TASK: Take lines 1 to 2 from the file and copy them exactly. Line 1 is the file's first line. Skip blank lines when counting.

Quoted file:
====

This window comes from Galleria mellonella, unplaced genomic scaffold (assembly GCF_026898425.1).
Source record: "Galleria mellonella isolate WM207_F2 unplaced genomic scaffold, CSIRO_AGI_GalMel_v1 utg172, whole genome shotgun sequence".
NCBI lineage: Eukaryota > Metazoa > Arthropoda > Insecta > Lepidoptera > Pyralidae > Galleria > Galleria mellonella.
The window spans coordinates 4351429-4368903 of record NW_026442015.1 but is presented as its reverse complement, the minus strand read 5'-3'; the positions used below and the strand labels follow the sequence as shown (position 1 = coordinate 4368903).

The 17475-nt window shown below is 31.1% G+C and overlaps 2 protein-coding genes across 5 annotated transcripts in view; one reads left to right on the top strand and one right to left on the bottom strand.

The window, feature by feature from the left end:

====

This window comes from Galleria mellonella, unplaced genomic scaffold (assembly GCF_026898425.1).
Source record: "Galleria mellonella isolate WM207_F2 unplaced genomic scaffold, CSIRO_AGI_GalMel_v1 utg172, whole genome shotgun sequence".